Channel 4’s TV trial matches actors and barristers to generate compelling drama
The Trial: A Murder in the Family, Channel 4’s drama that involves actors, top barristers and real jurors finished yesterday evening after four hours of riveting viewing.
The drama started from a fictional premise: “Simon Davis” is on trial for the strangulation of his estranged wife, “Carla”. The alleged killer is prosecuted and defended by real QCs (Max Hill and John Ryder), supported by junior counsel, in a courtroom presided over by a genuine retired judge, Brian Barker.
The dozen peers deciding Davis’s fate are members of the public, hearing evidence from experts and witnesses who are a mix of actors and members of the public. For those who have not watched it, we will not spoil the ending by revealing whether Davis is found guilty or not.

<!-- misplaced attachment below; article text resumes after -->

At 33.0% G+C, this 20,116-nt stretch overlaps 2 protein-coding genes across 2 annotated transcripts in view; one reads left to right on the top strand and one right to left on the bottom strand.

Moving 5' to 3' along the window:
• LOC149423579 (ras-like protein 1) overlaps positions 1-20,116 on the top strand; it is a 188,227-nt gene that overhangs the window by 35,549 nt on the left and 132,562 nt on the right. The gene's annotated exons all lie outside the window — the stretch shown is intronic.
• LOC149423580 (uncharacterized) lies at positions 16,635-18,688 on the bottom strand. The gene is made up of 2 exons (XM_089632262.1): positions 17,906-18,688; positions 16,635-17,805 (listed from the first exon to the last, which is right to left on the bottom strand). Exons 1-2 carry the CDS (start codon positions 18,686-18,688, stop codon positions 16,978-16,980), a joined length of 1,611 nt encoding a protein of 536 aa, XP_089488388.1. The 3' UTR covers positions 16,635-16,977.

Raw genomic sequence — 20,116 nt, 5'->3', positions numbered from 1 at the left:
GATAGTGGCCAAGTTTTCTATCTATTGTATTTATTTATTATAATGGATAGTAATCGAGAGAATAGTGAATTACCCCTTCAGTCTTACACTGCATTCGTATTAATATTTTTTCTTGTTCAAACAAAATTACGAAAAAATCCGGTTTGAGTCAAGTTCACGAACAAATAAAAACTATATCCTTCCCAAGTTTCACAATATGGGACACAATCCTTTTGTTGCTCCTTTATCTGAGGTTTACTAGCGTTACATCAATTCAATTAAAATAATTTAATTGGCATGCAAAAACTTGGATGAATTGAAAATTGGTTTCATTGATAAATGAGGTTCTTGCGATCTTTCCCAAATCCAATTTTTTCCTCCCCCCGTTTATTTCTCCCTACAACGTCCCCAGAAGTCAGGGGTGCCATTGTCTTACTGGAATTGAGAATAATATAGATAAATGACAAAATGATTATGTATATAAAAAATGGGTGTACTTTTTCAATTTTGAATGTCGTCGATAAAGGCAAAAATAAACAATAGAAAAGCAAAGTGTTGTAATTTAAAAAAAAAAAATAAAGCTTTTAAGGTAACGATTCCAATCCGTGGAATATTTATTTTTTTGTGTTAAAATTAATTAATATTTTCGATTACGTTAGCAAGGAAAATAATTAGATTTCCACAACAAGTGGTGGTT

The great revelation of the experiment is the insight into how a defence barrister operates. It’s fascinating to watch Ryder stripping the initially confident evidence of prosecution witnesses down to the few non-contestable facts their testimony contains, as The Guardian wrote in its review of the programme.
The Guardian wrote: “The Trial: A Murder In The Family is a judicious and gripping attempt to get round the visual restrictions on court reporting, even if the basis on which some jurors reach their conclusion is alarming. A Channel 4 prime time crowd is probably pretty law-abiding, but from this day forward viewers are likely to be especially careful not to risk putting their lives in the hands of a dozen strangers.”